When J. R. R. Tolkien showed his manuscript to his publishers Unwin and Allen, their first impression was concern over the size and length of the story. They doubted very much whether such a book would ever become profitable, but they decided to go ahead splitting the story up into 6 different books. There initial concerns were soon diminished and Lord of the Rings went onto become the most popular book of all time As an avid reader of Tolkien, I often wonder why this book in particular stands out from so many others. These are a few reasons which appeal to me.
1. It is a fascinating story with numerous sub plots. Tolkien is no simplistic page turner but once you get into the story the pace and action never wavers. You become involved in the quest and fortunes of the various characters.
2. Real character development. On the one hand Lord of the Rings is a great adventure story, but the book is much more multi dimensional. In particular Tolkien develops many intriguing characters with their own very believeable qualities. The story doesn’t just rely on action but on the moral choices that the characters face and how they respond to different challenges. This element of the book is perhaps the most overlooked part of the film which condenses most of the story into action scenes. Because each of the characters are very “human" and believable we can identify with their dilemmas and choices. We feel very much drawn into their stories and adventures.
3. The depth and scope of the book. Although we can read Lord of the Rings without knowing the previous history (given in the Silmarillion), we get glimpses into the history of middle earth giving a sense of a parallel world complete with its own mythology and ancient history. There are frequent references to the glory days of Numenor when men and Elves used to cooperate. And even more distant memories to the time of the Valar and fall of Morgoth. To read the Silmarillion and Unfinished tales adds an extra dimension to the story in the Lord of the Rings. We learn to know more about the history of Elves such as Galadriel and Elrond. We understand the cyclical nature in the battle between good and evil.
4. Powerful descriptions of various places. It is not easy to write detailed descriptive passages without it becoming a side issue and uninteresting. But Tolkien is the master of evoking imagery and places, which become a quintessential part of the story and book. His vivid imagination powerful conveys a range of locations from the beautiful and mystical Lothlorien to the horrors and tortures of the wastelands of Mordor. The descriptions are so powerful we feel that we are journeying with the characters themselves. This is most relevant in the passage through Mordor, it actually becomes one of the harder passage to read because of its nearly unremitting darkness.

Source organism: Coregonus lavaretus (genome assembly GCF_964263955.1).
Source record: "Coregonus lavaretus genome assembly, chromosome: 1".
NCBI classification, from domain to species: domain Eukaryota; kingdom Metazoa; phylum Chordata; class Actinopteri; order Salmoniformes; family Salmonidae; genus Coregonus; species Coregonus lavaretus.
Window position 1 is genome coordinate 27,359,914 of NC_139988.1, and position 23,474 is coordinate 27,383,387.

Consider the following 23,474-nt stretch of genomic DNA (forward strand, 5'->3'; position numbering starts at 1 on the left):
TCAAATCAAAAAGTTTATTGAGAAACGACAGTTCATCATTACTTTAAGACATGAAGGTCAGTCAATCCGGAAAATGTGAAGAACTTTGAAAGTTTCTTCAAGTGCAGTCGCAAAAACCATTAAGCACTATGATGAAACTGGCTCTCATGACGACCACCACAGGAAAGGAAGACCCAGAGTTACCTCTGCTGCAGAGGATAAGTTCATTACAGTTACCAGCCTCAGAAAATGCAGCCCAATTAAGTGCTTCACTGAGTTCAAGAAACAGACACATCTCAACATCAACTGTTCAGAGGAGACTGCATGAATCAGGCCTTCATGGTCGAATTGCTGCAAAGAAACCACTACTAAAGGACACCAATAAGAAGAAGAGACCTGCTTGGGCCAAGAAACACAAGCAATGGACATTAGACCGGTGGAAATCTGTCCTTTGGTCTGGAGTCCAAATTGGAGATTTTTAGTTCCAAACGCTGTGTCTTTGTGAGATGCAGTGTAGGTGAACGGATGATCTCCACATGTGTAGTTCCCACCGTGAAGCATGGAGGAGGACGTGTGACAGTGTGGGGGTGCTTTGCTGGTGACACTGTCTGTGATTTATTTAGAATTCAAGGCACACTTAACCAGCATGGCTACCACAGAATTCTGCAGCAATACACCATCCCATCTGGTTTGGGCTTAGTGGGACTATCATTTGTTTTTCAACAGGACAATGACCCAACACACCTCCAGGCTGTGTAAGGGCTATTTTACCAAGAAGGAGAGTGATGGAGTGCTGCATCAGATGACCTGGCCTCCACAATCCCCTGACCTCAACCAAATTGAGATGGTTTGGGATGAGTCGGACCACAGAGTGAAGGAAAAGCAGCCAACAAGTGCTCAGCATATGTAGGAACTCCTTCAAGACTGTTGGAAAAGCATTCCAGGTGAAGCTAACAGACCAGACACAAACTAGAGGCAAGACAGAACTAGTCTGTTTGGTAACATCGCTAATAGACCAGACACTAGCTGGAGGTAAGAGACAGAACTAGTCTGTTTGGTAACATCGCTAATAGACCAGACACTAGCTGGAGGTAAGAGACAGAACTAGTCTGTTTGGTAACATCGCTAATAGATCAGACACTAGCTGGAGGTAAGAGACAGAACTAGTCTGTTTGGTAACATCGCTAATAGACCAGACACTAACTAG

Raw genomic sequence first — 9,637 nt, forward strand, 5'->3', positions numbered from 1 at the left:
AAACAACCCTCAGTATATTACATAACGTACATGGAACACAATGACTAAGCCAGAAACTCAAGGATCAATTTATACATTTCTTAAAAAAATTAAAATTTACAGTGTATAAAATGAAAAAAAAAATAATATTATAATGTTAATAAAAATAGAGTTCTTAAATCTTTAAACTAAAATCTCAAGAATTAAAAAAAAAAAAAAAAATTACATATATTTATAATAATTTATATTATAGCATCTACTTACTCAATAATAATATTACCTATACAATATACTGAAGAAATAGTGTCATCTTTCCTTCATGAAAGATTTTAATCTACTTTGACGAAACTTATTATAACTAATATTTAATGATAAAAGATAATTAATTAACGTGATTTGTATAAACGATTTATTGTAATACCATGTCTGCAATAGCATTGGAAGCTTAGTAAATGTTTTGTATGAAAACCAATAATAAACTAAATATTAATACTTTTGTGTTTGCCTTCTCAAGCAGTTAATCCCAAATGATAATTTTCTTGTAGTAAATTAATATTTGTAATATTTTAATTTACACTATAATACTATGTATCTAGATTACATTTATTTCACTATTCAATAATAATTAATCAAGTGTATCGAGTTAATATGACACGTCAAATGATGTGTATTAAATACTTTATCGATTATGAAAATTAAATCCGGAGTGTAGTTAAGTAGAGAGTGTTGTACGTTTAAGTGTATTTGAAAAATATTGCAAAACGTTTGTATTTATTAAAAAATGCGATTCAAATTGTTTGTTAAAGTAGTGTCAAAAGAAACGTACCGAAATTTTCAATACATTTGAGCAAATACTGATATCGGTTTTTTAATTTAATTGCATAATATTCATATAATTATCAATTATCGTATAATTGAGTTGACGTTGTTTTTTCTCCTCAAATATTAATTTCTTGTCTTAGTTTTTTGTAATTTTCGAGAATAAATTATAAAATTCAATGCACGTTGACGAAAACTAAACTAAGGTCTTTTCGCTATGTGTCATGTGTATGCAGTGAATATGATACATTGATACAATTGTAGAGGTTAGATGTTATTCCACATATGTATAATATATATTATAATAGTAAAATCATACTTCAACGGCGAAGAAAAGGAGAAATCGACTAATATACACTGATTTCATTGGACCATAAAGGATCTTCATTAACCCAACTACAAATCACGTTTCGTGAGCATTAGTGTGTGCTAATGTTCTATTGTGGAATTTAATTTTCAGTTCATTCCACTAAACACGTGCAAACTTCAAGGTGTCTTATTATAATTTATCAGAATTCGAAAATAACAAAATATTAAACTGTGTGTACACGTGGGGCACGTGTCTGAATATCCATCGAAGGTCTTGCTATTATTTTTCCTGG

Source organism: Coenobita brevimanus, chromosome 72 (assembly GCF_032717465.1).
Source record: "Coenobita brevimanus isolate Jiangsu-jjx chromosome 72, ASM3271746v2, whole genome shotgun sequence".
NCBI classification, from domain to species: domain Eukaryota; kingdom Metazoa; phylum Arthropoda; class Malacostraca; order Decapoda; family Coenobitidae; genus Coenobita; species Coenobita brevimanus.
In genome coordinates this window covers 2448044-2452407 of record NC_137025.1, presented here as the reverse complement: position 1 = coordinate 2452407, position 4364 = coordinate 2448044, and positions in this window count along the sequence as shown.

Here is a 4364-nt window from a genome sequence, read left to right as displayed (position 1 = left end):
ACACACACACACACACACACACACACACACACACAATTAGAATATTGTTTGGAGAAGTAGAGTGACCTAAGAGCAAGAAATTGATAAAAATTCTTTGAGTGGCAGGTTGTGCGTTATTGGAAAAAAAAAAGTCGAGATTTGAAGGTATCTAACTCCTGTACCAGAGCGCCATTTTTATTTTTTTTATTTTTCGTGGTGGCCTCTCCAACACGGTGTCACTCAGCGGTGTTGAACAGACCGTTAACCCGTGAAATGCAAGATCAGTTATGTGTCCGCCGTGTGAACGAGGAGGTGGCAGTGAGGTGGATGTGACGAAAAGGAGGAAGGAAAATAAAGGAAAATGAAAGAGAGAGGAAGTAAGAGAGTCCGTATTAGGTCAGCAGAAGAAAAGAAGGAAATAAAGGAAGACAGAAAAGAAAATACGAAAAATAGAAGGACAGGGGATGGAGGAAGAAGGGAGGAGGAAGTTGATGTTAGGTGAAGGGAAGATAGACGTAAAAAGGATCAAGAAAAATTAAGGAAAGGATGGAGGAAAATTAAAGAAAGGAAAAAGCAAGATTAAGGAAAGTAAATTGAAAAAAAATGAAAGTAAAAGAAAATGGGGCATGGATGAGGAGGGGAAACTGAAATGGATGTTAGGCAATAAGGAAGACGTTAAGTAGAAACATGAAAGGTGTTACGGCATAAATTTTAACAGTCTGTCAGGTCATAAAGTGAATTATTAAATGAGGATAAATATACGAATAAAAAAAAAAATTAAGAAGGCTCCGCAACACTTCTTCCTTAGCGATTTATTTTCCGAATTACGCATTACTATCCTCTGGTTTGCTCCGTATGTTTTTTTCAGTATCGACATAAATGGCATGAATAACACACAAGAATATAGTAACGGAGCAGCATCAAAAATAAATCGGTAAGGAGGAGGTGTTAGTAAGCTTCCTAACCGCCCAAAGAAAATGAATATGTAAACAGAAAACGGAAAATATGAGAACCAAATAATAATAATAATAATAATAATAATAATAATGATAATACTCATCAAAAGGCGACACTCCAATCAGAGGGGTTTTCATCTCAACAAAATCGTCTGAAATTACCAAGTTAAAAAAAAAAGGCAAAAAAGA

5. Intriguing interplay between good and evil. The Lord of the Rings is the backdrop for a fascinating struggle between the forces of good and evil. However this struggle is not portrayed in simplistic black and white terms. Several of the characters have to struggle between doing what is right and the temptations that distract them. To give one example the contrast between Boromir and Faramir in their attitude to the ring is most revealing. However even in Boromir, who betrays the fellowship through his desire for power, is not portrayed as just a bad guy. He has many noble qualities which are respected by even those who are let down by his actions. Similarly there is no saccharine ending to the Lord of the Rings where everyone lives happily ever after. To destroy the ring involved irreparable pain. It is most poignant that the “hero" – Frodo, cannot enjoy the success of destroying the ring. It is a most powerful reminder of the inherent evolutionary nature of the world that nothing can stay static and we cannot so easily revert to an idealised view of the world.
6. Tolkien has been criticised for allowing women only a small role in his books. I think this is unfair as women do play a very significant role, even if their role is not always brought to the fore. The romance between Aaragorn and Arwen is barely alluded to and yet at the same time their relationship has a diginity and intensity that is most powerful. We feel there is a tremendous undercurrent of love between the two, yet it is sublimated to the greater need of the time. It is a true story of love and sacrifice, although only given a short mention it leaves a lasting impression of true love between man and women.
Richard is a member of the Sri Chinmoy Centre in Oxford. He works as an economics teacher and writes biographies for his site Biography Online.